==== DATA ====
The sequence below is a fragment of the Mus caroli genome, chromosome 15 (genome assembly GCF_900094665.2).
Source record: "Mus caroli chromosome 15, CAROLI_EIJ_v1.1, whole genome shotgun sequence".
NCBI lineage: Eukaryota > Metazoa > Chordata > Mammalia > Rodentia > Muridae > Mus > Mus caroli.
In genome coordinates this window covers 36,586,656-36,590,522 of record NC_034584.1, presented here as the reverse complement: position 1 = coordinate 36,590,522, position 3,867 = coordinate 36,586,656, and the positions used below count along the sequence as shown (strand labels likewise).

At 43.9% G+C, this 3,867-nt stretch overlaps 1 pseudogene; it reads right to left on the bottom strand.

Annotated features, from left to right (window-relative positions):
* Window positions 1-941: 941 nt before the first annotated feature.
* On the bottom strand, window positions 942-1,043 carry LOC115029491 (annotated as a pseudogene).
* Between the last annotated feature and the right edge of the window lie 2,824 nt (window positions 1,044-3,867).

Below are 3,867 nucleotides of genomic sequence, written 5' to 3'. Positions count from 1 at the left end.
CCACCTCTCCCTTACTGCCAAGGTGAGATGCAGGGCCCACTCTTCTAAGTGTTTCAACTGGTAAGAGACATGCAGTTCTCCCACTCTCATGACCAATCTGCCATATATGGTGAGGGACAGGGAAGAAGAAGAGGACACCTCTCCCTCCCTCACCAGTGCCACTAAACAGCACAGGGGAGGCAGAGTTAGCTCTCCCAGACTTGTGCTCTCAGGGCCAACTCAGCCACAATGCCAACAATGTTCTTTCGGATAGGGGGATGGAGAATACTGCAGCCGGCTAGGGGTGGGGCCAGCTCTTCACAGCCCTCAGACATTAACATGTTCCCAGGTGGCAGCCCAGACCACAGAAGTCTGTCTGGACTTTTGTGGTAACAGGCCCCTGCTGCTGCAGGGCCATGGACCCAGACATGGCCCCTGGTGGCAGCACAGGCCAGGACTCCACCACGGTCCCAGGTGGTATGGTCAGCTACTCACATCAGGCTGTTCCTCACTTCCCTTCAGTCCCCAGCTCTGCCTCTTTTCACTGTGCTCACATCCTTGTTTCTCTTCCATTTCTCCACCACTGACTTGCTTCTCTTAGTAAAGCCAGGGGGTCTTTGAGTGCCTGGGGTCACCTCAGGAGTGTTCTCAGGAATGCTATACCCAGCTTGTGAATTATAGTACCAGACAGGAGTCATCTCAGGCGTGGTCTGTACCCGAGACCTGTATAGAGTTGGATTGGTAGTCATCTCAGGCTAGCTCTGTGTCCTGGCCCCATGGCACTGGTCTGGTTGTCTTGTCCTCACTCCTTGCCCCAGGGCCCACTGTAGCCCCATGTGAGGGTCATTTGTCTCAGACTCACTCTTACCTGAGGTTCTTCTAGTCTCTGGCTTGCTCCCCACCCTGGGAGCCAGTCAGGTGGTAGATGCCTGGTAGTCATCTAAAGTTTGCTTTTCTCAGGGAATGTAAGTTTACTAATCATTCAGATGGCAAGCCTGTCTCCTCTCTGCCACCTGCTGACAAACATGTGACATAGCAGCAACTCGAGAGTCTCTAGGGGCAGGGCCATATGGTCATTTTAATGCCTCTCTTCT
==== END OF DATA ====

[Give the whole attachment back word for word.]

The sequence below is a fragment of the Mus caroli genome, chromosome 15 (genome assembly GCF_900094665.2).
Source record: "Mus caroli chromosome 15, CAROLI_EIJ_v1.1, whole genome shotgun sequence".
NCBI lineage: Eukaryota > Metazoa > Chordata > Mammalia > Rodentia > Muridae > Mus > Mus caroli.
In genome coordinates this window covers 36,586,656-36,590,522 of record NC_034584.1, presented here as the reverse complement: position 1 = coordinate 36,590,522, position 3,867 = coordinate 36,586,656, and the positions used below count along the sequence as shown (strand labels likewise).

At 43.9% G+C, this 3,867-nt stretch overlaps 1 pseudogene; it reads right to left on the bottom strand.

Annotated features, from left to right (window-relative positions):
* Window positions 1-941: 941 nt before the first annotated feature.
* On the bottom strand, window positions 942-1,043 carry LOC115029491 (annotated as a pseudogene).
* Between the last annotated feature and the right edge of the window lie 2,824 nt (window positions 1,044-3,867).

Below are 3,867 nucleotides of genomic sequence, written 5' to 3'. Positions count from 1 at the left end.
CCACCTCTCCCTTACTGCCAAGGTGAGATGCAGGGCCCACTCTTCTAAGTGTTTCAACTGGTAAGAGACATGCAGTTCTCCCACTCTCATGACCAATCTGCCATATATGGTGAGGGACAGGGAAGAAGAAGAGGACACCTCTCCCTCCCTCACCAGTGCCACTAAACAGCACAGGGGAGGCAGAGTTAGCTCTCCCAGACTTGTGCTCTCAGGGCCAACTCAGCCACAATGCCAACAATGTTCTTTCGGATAGGGGGATGGAGAATACTGCAGCCGGCTAGGGGTGGGGCCAGCTCTTCACAGCCCTCAGACATTAACATGTTCCCAGGTGGCAGCCCAGACCACAGAAGTCTGTCTGGACTTTTGTGGTAACAGGCCCCTGCTGCTGCAGGGCCATGGACCCAGACATGGCCCCTGGTGGCAGCACAGGCCAGGACTCCACCACGGTCCCAGGTGGTATGGTCAGCTACTCACATCAGGCTGTTCCTCACTTCCCTTCAGTCCCCAGCTCTGCCTCTTTTCACTGTGCTCACATCCTTGTTTCTCTTCCATTTCTCCACCACTGACTTGCTTCTCTTAGTAAAGCCAGGGGGTCTTTGAGTGCCTGGGGTCACCTCAGGAGTGTTCTCAGGAATGCTATACCCAGCTTGTGAATTATAGTACCAGACAGGAGTCATCTCAGGCGTGGTCTGTACCCGAGACCTGTATAGAGTTGGATTGGTAGTCATCTCAGGCTAGCTCTGTGTCCTGGCCCCATGGCACTGGTCTGGTTGTCTTGTCCTCACTCCTTGCCCCAGGGCCCACTGTAGCCCCATGTGAGGGTCATTTGTCTCAGACTCACTCTTACCTGAGGTTCTTCTAGTCTCTGGCTTGCTCCCCACCCTGGGAGCCAGTCAGGTGGTAGATGCCTGGTAGTCATCTAAAGTTTGCTTTTCTCAGGGAATGTAAGTTTACTAATCATTCAGATGGCAAGCCTGTCTCCTCTCTGCCACCTGCTGACAAACATGTGACATAGCAGCAACTCGAGAGTCTCTAGGGGCAGGGCCATATGGTCATTTTAATGCCTCTCTTCT